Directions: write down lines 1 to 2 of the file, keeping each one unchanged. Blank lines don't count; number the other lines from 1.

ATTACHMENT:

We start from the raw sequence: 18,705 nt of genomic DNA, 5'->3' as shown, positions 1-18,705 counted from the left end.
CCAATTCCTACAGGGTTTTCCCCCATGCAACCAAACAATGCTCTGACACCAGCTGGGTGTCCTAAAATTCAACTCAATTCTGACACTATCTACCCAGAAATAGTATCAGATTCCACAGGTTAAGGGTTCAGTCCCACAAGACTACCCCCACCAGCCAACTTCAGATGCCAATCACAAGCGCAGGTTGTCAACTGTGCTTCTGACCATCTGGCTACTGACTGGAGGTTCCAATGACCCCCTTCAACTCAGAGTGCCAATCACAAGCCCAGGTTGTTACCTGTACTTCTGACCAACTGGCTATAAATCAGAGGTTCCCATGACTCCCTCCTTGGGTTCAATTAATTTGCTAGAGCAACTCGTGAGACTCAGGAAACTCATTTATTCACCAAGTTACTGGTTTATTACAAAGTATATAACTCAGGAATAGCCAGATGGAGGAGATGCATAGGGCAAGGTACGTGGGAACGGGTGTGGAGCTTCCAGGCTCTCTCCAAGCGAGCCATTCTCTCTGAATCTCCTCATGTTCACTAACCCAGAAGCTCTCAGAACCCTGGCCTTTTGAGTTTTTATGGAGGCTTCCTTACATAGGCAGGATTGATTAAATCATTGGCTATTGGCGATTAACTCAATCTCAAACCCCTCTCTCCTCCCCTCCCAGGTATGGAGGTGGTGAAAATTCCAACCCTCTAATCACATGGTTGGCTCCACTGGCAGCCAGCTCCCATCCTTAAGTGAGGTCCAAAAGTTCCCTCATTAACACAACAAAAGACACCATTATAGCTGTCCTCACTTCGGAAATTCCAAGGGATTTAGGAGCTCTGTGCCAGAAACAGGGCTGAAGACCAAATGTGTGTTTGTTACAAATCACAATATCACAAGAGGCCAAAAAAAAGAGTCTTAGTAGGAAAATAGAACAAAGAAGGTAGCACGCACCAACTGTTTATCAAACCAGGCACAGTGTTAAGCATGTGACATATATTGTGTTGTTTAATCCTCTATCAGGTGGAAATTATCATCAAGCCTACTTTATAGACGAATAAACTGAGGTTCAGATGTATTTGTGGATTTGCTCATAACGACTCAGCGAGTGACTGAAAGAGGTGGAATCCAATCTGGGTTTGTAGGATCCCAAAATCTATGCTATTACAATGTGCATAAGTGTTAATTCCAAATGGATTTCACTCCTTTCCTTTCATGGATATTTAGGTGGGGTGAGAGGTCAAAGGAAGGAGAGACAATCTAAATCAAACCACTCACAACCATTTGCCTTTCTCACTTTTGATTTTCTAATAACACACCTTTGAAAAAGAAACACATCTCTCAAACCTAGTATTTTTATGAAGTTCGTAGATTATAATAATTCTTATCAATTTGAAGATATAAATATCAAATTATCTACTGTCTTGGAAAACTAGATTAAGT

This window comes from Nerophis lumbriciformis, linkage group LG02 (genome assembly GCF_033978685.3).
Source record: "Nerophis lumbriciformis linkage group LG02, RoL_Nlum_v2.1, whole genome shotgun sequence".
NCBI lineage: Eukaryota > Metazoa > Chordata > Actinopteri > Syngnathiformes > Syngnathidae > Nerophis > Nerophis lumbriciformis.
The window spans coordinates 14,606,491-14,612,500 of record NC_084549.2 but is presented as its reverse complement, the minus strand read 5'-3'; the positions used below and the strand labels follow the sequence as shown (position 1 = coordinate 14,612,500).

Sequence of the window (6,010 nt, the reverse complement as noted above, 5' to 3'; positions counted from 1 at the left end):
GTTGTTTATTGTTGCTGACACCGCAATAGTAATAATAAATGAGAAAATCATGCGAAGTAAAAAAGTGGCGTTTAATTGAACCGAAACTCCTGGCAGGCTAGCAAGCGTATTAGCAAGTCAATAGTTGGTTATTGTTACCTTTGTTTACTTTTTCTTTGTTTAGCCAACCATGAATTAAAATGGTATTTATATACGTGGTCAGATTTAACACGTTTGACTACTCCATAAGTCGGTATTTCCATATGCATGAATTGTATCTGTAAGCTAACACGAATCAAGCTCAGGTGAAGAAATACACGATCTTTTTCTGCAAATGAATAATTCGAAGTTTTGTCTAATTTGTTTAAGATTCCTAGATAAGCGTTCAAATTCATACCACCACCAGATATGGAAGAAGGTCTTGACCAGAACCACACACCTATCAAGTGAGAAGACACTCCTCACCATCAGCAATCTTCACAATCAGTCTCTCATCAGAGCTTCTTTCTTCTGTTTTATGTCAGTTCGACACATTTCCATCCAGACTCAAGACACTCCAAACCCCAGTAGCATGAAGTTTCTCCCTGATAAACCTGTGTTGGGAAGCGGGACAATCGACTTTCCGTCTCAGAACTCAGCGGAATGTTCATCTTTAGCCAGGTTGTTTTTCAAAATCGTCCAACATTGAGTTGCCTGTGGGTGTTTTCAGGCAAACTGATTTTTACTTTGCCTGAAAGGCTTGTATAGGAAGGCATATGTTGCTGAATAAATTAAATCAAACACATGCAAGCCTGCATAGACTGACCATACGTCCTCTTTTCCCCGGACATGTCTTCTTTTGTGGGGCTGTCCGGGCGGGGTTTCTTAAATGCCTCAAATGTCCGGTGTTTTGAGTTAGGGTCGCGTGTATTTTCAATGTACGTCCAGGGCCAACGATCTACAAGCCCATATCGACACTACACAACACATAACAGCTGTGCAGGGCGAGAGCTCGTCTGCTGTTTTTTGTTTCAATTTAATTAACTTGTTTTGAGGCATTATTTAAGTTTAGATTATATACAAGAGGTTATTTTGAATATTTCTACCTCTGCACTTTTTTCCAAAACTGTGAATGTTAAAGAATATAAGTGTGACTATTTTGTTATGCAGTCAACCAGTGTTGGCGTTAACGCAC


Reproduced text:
We start from the raw sequence: 18,705 nt of genomic DNA, 5'->3' as shown, positions 1-18,705 counted from the left end.
CCAATTCCTACAGGGTTTTCCCCCATGCAACCAAACAATGCTCTGACACCAGCTGGGTGTCCTAAAATTCAACTCAATTCTGACACTATCTACCCAGAAATAGTATCAGATTCCACAGGTTAAGGGTTCAGTCCCACAAGACTACCCCCACCAGCCAACTTCAGATGCCAATCACAAGCGCAGGTTGTCAACTGTGCTTCTGACCATCTGGCTACTGACTGGAGGTTCCAATGACCCCCTTCAACTCAGAGTGCCAATCACAAGCCCAGGTTGTTACCTGTACTTCTGACCAACTGGCTATAAATCAGAGGTTCCCATGACTCCCTCCTTGGGTTCAATTAATTTGCTAGAGCAACTCGTGAGACTCAGGAAACTCATTTATTCACCAAGTTACTGGTTTATTACAAAGTATATAACTCAGGAATAGCCAGATGGAGGAGATGCATAGGGCAAGGTACGTGGGAACGGGTGTGGAGCTTCCAGGCTCTCTCCAAGCGAGCCATTCTCTCTGAATCTCCTCATGTTCACTAACCCAGAAGCTCTCAGAACCCTGGCCTTTTGAGTTTTTATGGAGGCTTCCTTACATAGGCAGGATTGATTAAATCATTGGCTATTGGCGATTAACTCAATCTCAAACCCCTCTCTCCTCCCCTCCCAGGTATGGAGGTGGTGAAAATTCCAACCCTCTAATCACATGGTTGGCTCCACTGGCAGCCAGCTCCCATCCTTAAGTGAGGTCCAAAAGTTCCCTCATTAACACAACAAAAGACACCATTATAGCTGTCCTCACTTCGGAAATTCCAAGGGATTTAGGAGCTCTGTGCCAGAAACAGGGCTGAAGACCAAATGTGTGTTTGTTACAAATCACAATATCACAAGAGGCCAAAAAAAAGAGTCTTAGTAGGAAAATAGAACAAAGAAGGTAGCACGCACCAACTGTTTATCAAACCAGGCACAGTGTTAAGCATGTGACATATATTGTGTTGTTTAATCCTCTATCAGGTGGAAATTATCATCAAGCCTACTTTATAGACGAATAAACTGAGGTTCAGATGTATTTGTGGATTTGCTCATAACGACTCAGCGAGTGACTGAAAGAGGTGGAATCCAATCTGGGTTTGTAGGATCCCAAAATCTATGCTATTACAATGTGCATAAGTGTTAATTCCAAATGGATTTCACTCCTTTCCTTTCATGGATATTTAGGTGGGGTGAGAGGTCAAAGGAAGGAGAGACAATCTAAATCAAACCACTCACAACCATTTGCCTTTCTCACTTTTGATTTTCTAATAACACACCTTTGAAAAAGAAACACATCTCTCAAACCTAGTATTTTTATGAAGTTCGTAGATTATAATAATTCTTATCAATTTGAAGATATAAATATCAAATTATCTACTGTCTTGGAAAACTAGATTAAGT